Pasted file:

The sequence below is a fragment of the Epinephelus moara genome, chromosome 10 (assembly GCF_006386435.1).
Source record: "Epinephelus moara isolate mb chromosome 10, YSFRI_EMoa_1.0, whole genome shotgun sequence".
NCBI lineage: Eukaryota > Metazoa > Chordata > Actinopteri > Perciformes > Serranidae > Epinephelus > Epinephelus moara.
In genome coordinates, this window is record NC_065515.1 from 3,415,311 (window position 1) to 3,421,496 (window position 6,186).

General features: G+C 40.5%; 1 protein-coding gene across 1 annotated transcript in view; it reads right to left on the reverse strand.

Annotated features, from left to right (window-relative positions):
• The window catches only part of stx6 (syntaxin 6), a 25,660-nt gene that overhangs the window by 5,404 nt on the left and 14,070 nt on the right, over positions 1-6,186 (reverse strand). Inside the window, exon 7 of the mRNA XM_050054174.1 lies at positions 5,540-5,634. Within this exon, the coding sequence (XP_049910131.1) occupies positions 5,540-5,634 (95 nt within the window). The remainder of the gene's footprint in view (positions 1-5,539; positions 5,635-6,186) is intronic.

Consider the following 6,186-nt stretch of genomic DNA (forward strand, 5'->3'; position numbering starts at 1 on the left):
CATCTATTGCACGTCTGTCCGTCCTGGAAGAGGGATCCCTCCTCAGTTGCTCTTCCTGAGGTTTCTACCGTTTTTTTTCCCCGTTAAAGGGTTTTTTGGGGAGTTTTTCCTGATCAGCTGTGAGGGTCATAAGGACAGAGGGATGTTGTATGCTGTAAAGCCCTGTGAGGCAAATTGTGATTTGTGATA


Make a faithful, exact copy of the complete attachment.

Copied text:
The sequence below is a fragment of the Epinephelus moara genome, chromosome 10 (assembly GCF_006386435.1).
Source record: "Epinephelus moara isolate mb chromosome 10, YSFRI_EMoa_1.0, whole genome shotgun sequence".
NCBI lineage: Eukaryota > Metazoa > Chordata > Actinopteri > Perciformes > Serranidae > Epinephelus > Epinephelus moara.
In genome coordinates, this window is record NC_065515.1 from 3,415,311 (window position 1) to 3,421,496 (window position 6,186).

General features: G+C 40.5%; 1 protein-coding gene across 1 annotated transcript in view; it reads right to left on the reverse strand.

Annotated features, from left to right (window-relative positions):
• The window catches only part of stx6 (syntaxin 6), a 25,660-nt gene that overhangs the window by 5,404 nt on the left and 14,070 nt on the right, over positions 1-6,186 (reverse strand). Inside the window, exon 7 of the mRNA XM_050054174.1 lies at positions 5,540-5,634. Within this exon, the coding sequence (XP_049910131.1) occupies positions 5,540-5,634 (95 nt within the window). The remainder of the gene's footprint in view (positions 1-5,539; positions 5,635-6,186) is intronic.

Consider the following 6,186-nt stretch of genomic DNA (forward strand, 5'->3'; position numbering starts at 1 on the left):
CATCTATTGCACGTCTGTCCGTCCTGGAAGAGGGATCCCTCCTCAGTTGCTCTTCCTGAGGTTTCTACCGTTTTTTTTCCCCGTTAAAGGGTTTTTTGGGGAGTTTTTCCTGATCAGCTGTGAGGGTCATAAGGACAGAGGGATGTTGTATGCTGTAAAGCCCTGTGAGGCAAATTGTGATTTGTGATA